It’s no secret that I value my diagnosis as a tool for self-awareness and seeking appropriate care. It’s no secret that I defend my right to love myself enough to try to appreciate what I can accomplish and structure my life in a way that helps keep me from pushing things so far that I decompensate. It’s no secret that my ability to diagnose my immediate symptoms and seek care has saved my life many times.
What is the dark side to all of this? Because there is one. Even if it doesn’t come close to competing with the light, the shadow side needs to be acknowledged.
Last week, I met with my psychiatrist again; a follow-up to my meds change of three weeks ago. As we discussed my condition in fairly clinical terms, as we tend to do, he told me he’s getting quite concerned about my level of depression. I debated this, saying that my biggest problem was hypomania lately, and he said he was observing an underlying tone of fatalism and negativity in my speech. He pointed out to me that hypomania and depression are quite capable of coexisting, something I knew but hadn’t really been applying to myself.
I’ve been thinking about what he said, and sort of monitoring my thoughts, and I’ve come to the conclusion that he’s right. It’s not the obvious, gray-curtain pulled over the world kind of depression I am used to spotting, but it’s there. When discussing my real-world problems, my emotional tone is solemn at best; I try very hard not to be dramatic but something is coming through; a feeling of hopelessness or resignation.
This needs attention, but some questions need attention too. Questions I have to ask myself periodically, no matter how much I would rather not.
Am I allowing my diagnosis to influence my thoughts in such a way as to contribute to my depression, my anxiety, or my general outlook?
Am I ever skating close to a self-fulfilling prophecy?
When it’s clear that my symptoms are, truly, elevated to a point of clinical concern–do I dwell on it to to point of self-absorption, or use it as an excuse to act more dysfunctional than I truly am?
Asking these questions is so hard, because it pushes a lot of the “stigma” buttons and the defensiveness that tends to arise after years of the world telling me that I will be fine if I think more positively, or work harder in therapy, or do a better job seeking God, or whatever.
But the questions need to be asked, because it can happen. Many studies show a placebo effect in about one-third of subjects: give them a sugar pill and they’ll feel a decrease in their symptoms. So it stands to reason that the “obecalp effect,” so to speak, is also a real thing. Tell someone they’ve entered a state characterized by certain negative feelings, and the brain and spirit could be affected by expecting them.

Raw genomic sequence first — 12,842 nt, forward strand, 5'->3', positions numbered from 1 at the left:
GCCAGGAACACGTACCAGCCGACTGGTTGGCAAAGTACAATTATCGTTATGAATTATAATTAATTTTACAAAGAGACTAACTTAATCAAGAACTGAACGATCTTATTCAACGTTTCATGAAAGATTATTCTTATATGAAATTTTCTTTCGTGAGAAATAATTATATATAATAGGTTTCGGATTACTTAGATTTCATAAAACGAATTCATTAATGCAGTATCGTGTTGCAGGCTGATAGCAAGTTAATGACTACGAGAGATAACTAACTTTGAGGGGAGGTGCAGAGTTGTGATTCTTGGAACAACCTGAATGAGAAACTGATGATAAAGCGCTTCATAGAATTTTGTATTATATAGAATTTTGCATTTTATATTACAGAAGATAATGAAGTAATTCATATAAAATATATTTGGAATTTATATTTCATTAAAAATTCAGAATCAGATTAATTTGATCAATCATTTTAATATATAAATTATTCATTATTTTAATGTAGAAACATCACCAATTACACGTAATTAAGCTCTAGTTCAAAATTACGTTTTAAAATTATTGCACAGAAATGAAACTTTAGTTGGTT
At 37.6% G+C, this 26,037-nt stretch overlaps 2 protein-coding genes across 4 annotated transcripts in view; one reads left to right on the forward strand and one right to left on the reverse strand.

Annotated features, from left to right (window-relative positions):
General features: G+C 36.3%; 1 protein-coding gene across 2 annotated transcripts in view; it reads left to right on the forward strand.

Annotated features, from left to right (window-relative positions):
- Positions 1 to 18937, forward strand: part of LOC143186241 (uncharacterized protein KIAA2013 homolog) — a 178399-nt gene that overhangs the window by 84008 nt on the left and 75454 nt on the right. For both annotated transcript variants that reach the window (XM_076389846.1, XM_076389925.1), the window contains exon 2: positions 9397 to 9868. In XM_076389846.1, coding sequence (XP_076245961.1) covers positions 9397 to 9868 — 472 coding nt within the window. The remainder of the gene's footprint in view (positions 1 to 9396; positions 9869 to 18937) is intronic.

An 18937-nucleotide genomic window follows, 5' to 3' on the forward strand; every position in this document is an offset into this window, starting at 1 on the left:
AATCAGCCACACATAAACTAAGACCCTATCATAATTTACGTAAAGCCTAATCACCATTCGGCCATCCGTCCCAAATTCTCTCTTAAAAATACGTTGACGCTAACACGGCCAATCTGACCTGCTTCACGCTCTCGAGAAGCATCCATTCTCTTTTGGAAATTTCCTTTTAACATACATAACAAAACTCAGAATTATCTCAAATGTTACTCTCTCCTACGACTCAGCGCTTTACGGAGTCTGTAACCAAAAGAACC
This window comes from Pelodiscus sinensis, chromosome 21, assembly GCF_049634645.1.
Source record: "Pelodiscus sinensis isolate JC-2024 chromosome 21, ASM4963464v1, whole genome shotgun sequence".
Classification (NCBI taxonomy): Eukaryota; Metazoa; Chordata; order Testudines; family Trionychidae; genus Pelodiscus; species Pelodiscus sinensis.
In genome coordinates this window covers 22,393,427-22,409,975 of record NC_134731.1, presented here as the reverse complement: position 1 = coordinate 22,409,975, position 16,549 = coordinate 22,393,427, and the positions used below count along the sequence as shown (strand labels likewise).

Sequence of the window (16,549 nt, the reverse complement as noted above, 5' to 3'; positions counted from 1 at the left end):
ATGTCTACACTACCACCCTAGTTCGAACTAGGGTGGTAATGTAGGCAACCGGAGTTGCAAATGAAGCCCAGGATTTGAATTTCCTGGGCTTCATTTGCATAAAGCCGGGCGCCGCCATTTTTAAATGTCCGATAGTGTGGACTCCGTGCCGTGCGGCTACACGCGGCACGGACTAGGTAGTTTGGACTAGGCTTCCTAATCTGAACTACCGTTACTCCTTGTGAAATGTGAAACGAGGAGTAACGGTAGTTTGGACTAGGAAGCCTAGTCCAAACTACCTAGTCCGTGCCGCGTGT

Even though the ability to know I’m having an episode is vital for me, I need to think about my attitude. Am I broadcasting some internal signal, some internal call to prayer, that focuses me on the expected feelings and makes me less open to contrasting input? Less open to that spontaneous laugh, that interlude with a glimpsed cloud, that sense of humor about myself? Less open to hope and to my spiritual side?
There’s no simple answer. (If I ever write what I claim is a simple answer to a question on this site, you’ll know something is really wrong with me.) I’m not bringing myself up before some internal jury who will pronounce me guilty or innocent. I’m just asking the questions.
I have some difficult things going on in my life, and it seems as if the improvements I work for get knocked down all of the time. I ask these questions out of love for myself, because I can’t afford to be feeding my demons, nor can I afford the price of hopelessness.
My old posts are sometimes useful postcards for me, so today I went back and looked at The Night’s Watch for passages like this:
“We will not “abandon our post” because we get bored, or discouraged, or think it isn’t fair that we have to be there. How we got here, or how little we deserved it, makes no difference. We will not run away; we will not drug or drink or eat ourselves into unconsciousness. We will not craft an escape with a sharp edge, or neglect ourselves and hope the cold night will do it for us.“